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Lawmakers allege Peter Lowy, Harvey Greenfield hid money offshore

By Carol Eisenberg

July 17, 2008 at 4:06pm

One of California’s wealthiest residents and the owner of a New York toy manufacturer were among the moguls identified by Senate investigators today as allegedly using foreign accounts to avoid paying U.S. taxes.

Peter Lowy, 48, of Los Angeles, owner of the Westfield shopping-center fortune along with his family, was one of those named in the bipartisan report by the Senate Permanent Subcommittee on Investigations. Lowy, whose company will lease space in the rebuilt World Trade Center in New York, is a deep-pocket contributor to both Democratic and Republican campaigns.

The 110-page report says that Lowy’s father, Frank Lowy, an Australian citizen, used Liechtenstein-based LGT Group to set up a series of shell companies, including a U.S. based foundation, to divert $68 million in assets. LGT removed any traces to the family to avoid detection by U.S. or Australian authorities, according to the report. Although Frank Lowy is Australian, his son, Peter, who is CEO of Westfield LLC, is a U.S. citizen living in California.

Lowy’s attorney, Robert Bennett, told ABC News that his client’s name was on the list of owners of secret accounts set up by the Liechtenstein bank, but that he had done nothing wrong.

Also identified as having set up offshore accounts were Harvey and Steven Greenfield, who run New York-based Commonwealth Toy and Novelty Company Inc, a leading manufacturer of stuffed dolls and animals. The report said that private bankers from LGT, including Prince Philipp of Liechtenstein, met with the father and son to urge them to transfer $30 million of their assets from Bank of Bermuda to LGT. It said the Greenfields are currently in negotiation with the IRS and the Department of Justice over tax liability issues.

The release of the report kicked off a surreal hearing at the Capitol with testimony about secret codes, alleged intrigue by a royal family and one witness, a former employee of LGT bank, testifying via videotape because he said he feared for his life.

Subcommittee Chairman Carl Levin contended that UBS, the world’s largest private bank catering to wealthy individuals, arranged “undeclared” accounts for 19,000 US citizens with an estimated $18 billion in assets, seeking tax evasion strategies.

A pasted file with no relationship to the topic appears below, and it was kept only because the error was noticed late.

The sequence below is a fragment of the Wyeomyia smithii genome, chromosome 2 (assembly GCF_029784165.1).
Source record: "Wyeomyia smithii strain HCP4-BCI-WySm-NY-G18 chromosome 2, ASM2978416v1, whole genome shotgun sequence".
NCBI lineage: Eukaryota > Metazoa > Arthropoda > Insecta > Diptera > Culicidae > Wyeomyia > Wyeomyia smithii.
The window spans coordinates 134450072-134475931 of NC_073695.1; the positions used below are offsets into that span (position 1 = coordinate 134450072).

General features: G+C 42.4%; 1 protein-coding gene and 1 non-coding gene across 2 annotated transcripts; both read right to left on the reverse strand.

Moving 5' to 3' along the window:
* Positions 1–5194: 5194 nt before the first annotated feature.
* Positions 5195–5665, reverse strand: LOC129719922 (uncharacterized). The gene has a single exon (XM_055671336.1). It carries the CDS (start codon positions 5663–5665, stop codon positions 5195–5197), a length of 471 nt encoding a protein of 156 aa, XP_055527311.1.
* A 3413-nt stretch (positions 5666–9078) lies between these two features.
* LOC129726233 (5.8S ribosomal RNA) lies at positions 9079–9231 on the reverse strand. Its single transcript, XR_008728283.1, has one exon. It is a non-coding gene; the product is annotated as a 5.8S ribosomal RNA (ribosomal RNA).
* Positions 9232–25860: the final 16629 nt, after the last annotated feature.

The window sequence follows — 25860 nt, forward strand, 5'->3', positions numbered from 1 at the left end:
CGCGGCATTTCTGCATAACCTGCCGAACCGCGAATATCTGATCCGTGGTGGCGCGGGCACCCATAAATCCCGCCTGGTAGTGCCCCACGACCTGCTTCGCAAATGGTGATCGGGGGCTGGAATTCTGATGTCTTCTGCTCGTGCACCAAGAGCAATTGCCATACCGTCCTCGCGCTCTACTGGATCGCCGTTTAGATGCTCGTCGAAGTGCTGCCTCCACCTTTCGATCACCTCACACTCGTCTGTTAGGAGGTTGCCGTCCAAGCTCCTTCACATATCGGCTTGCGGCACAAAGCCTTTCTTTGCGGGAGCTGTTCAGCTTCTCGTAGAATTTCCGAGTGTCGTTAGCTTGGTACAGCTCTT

Levin suggested that federal regulators consider revoking the US banking license of UBS because of its role in helping wealthy Americans evade the law.

“I don’t think that any bank that goes to the extent that UBS has gone through to avoid doing what their agreements with the United States require them to do, should be allowed to continue to do business unless they clean up their act,” he said.

The role of LGT bank, owned by the royal family of Liechtenstein, was also investigated through videotaped testimony from Heinrich Kieber, a former bank employee, who said he was the source of 12,000 pages of bank documents detailing secret, multi-million-dollar accounts held by “many, many, many” U.S. citizens.

Kieber, declared a fugitive by Liechtenstein, is living in an undisclosed location, reportedly as part of a witness protection program, after providing information to government officials in England, Germany, the United States and other countries on their citizens who hid billions in wealth through the bank. The German government has admitted to paying him millions for the data.

UBS, meanwhile, released a statement today saying that it “has been working diligently with U.S. and Swiss authorities” to provide information to US investigators.

UBS executive Mark Branson said the bank will no longer provide “undeclared” accounts to Americans and is “winding down” its business involving already existing accounts.

The statement noted that information about tax fraud ‘is not protected by Swiss bank client confidentiality,” suggesting it may turn over the names and account details of Americans once been promised secrecy.

One of UBS’s bankers, Bradley Birkenfeld, has already pleaded guilty in the U.S. to tax evasion and fraud and is cooperating with federal prosecutors in Miami.

In a plea agreement, Birkenfeld detailed how he said he had been trained by UBS to help wealthy Americans evade taxes. In one case, he told prosecutors he purchased diamonds using a US client’s Swiss bank account and smuggled the diamonds into the United States in a toothpaste tube.

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